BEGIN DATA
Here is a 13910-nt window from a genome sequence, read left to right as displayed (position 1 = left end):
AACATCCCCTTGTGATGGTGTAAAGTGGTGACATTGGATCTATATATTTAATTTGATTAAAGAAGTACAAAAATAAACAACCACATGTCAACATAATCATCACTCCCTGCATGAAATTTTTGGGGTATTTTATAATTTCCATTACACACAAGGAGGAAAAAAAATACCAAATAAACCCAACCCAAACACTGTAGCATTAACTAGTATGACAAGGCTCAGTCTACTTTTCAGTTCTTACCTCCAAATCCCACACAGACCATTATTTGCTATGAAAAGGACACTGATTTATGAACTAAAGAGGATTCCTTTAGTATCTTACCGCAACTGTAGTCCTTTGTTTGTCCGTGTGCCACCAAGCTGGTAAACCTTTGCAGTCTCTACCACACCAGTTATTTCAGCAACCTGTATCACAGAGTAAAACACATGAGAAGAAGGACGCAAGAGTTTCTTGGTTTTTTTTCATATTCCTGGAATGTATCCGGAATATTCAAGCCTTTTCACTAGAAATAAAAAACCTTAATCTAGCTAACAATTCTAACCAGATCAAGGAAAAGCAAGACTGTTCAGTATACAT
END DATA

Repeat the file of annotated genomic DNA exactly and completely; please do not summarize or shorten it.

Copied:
Here is a 13910-nt window from a genome sequence, read left to right as displayed (position 1 = left end):
AACATCCCCTTGTGATGGTGTAAAGTGGTGACATTGGATCTATATATTTAATTTGATTAAAGAAGTACAAAAATAAACAACCACATGTCAACATAATCATCACTCCCTGCATGAAATTTTTGGGGTATTTTATAATTTCCATTACACACAAGGAGGAAAAAAAATACCAAATAAACCCAACCCAAACACTGTAGCATTAACTAGTATGACAAGGCTCAGTCTACTTTTCAGTTCTTACCTCCAAATCCCACACAGACCATTATTTGCTATGAAAAGGACACTGATTTATGAACTAAAGAGGATTCCTTTAGTATCTTACCGCAACTGTAGTCCTTTGTTTGTCCGTGTGCCACCAAGCTGGTAAACCTTTGCAGTCTCTACCACACCAGTTATTTCAGCAACCTGTATCACAGAGTAAAACACATGAGAAGAAGGACGCAAGAGTTTCTTGGTTTTTTTTCATATTCCTGGAATGTATCCGGAATATTCAAGCCTTTTCACTAGAAATAAAAAACCTTAATCTAGCTAACAATTCTAACCAGATCAAGGAAAAGCAAGACTGTTCAGTATACAT